Great Race Team ■
Royal Tour Caddy ■
2007 Peking to Paris
2010 Peking to Paris
2010 Peking to
Local Product makes its way around
the world one dusty mile at a time.
Fifth Avenue Antique Auto Parts
located in Clay Center is well known in the antique automotive
circles for their participation in the Great American Race (a
4500 mile race across the United States) and their work with the
movie studios. Now that list is getting a little longer with
their involvement in the Peking to Paris Car Rally.
History of the Rally
In 1907 the first-ever trans-Continental
motor-rally between Peking and Paris became an epic challenge
between a Prince and a Pauper – Prince Borghese had the best
funded entry and carefully researched the conditions of setting
out on a journey where the first 5,000 miles saw no roads, at
all, so, no maps and no garages. His chief rival was a
fairgrounds worker who until he read news of the race in a Paris
newspaper, Le Matin, picked up blowing in the wind, had never
even sat in a motorcar, so had no idea how to drive one.
Five cars set out from Peking, four made it to
Paris to a tumultuous welcome and world-wide fame – they had set
out to prove that man and machine could now go anywhere, they
hoped it would make borders between countries redundant. They
had left Peking with no passports – these had been confiscated
by Chinese authorities, who suspected they were spies, and had
no interest in seeing the success of the motorcar having just
invested in shares in the trans-Siberian railway.
The second Peking to Paris was not held until the
summer of 1997, when on the 90th anniversary, the first-ever
rally for classic and vintage cars was created to cross China,
and the first-ever rally to cross Tibet. Entrants camped at the
foot of Mount Everest, and cracked open the border between Tibet
The border at Friendship Bridge between Tibet and
Nepal had been closed for 40 years since it was slammed shut by
Chairman Mao – the 90th Anniversary Peking to Paris negotiated
the re-opening, it remains open today, the cars drove into India
and Pakistan, and were the first rally to cross Iran since the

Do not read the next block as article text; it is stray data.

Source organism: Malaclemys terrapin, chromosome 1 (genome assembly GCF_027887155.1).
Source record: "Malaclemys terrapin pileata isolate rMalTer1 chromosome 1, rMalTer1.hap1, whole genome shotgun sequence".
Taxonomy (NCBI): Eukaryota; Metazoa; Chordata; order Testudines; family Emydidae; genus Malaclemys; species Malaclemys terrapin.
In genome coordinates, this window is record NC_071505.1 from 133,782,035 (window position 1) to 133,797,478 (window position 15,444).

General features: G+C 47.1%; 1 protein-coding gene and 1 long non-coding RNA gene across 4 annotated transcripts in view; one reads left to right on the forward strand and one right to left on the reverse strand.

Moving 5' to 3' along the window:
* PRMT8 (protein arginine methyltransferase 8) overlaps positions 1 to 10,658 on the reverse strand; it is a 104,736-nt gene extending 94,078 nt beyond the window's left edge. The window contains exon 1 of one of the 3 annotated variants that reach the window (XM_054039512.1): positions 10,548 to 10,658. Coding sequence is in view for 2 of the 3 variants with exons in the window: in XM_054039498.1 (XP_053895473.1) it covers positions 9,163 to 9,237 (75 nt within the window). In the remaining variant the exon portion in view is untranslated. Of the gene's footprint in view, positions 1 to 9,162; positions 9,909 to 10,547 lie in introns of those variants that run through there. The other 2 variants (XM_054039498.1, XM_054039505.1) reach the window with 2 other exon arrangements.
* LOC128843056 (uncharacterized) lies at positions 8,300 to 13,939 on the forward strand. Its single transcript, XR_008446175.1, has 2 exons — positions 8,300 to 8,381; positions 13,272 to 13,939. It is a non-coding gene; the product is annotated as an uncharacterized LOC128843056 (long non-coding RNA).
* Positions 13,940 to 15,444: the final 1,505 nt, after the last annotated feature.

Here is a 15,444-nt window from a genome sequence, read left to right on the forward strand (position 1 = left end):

1977 London to Sydney Marathon.
Lloyd Dahman of Chestnut Hill Mass entered the
2010 Peking to Paris Race with his 49 Cadillac. As Lloyd
I sought Randy out based on his reputation for
knowing how to prepare antique cars for a rally like this. The
word among the antique car rally people is that Randy knows what
he is doing and the specialty parts he builds for these cars
will exceed your expectations. I researched Randy and his
company further and found out he was successful in the 2007
Peking to Paris Race…I knew I had found my man.
“ Even though the choice of our Cadillac sitting
in the parking lot of the Hotel Shangri-La in Beijing may have
appeared to have been a poor one, its 7 inch thick frame
nonetheless allowed all of its tender bits and pieces such as
the muffler to be tucked up out of harm’s way. The Cadillac’s
suspension was simple and of the same robust design used on
other much heavier Cadillac models that year. The overhead valve
V-8 engine, new that year, was truly under-stressed as
demonstrated by the fact that later in the 1950′s, Cadillac
extracted nearly double the horsepower from essentially the same
However, there were some things we just had to
live with: principally the car’s weight, and its overall size,
as well as drum brakes that faded at the end of most timed
These are the “good” roads. The black
(at far left) is actually a car. Notice all of the
different paths to avoid the road hazards.
Day two offered Day two offered up one of the many,
water crossings to come. The truck was there just in
case and got quire a workout.
To put things in perspective as to how difficult
the route really was…we encountered the first of many water
crossings on day two.
“The second day was extremely difficult day for
everyone – rally organizers, competitors and equipment. Dozens
of cars suffered varying degrees of damage and even one of the
organization 4x4s had to be towed. Apparently the roads had
recently suffered extensive damage and with such vast areas to
cover, I doubt they ever actually repair them, which means you
are on your own to figure out a path that does not lead to
Lloyd and his partner kept a daily diary and
posted updates on their website (www.pressonregardless.com)
of their progress. Following is a typical
“We stayed last night at Abant lake and when we
arrived it was totally fogged in but this morning, while it was
not clear, we could see what the place had to offer – and it was
Oh yes, if you read the official itinerary, this
is a “rest and transit day”. That means there is no timing but
we still have to drive 352 kms but don’t have any start or
finish time and we made the most of it.
The pictures don’t come close to showing the mud
we had collected (and might still be carrying in the far corners
of the undercarriage. I would estimate we were about 100 pounds
lighter after the wash.
Prior to getting on the motorway, we stopped for
gas. I guess we bought enough (at $12 / gallon) to justify a car
wash – or should I say pressure wash.
◄The poor guy had to go
over the car four times to get the mud off and, even then, we
still had some in the remote corners.
Of 107 cars that started the 2010 race all but
nine made it to the celebrations in Place de la Concorde. TV
film of the epic drive has been seen in more than 80 different
countries. In New Zealand, the Peking to Paris rally became part
of the school curriculum for children who followed the
adventures of the mad motorists as part of their geography
Just as in the original race there are no roads
in the Gobi Desert. Today’s entrants are led by GPS and line of
sight. You have to pick your own route by dodging giant potholes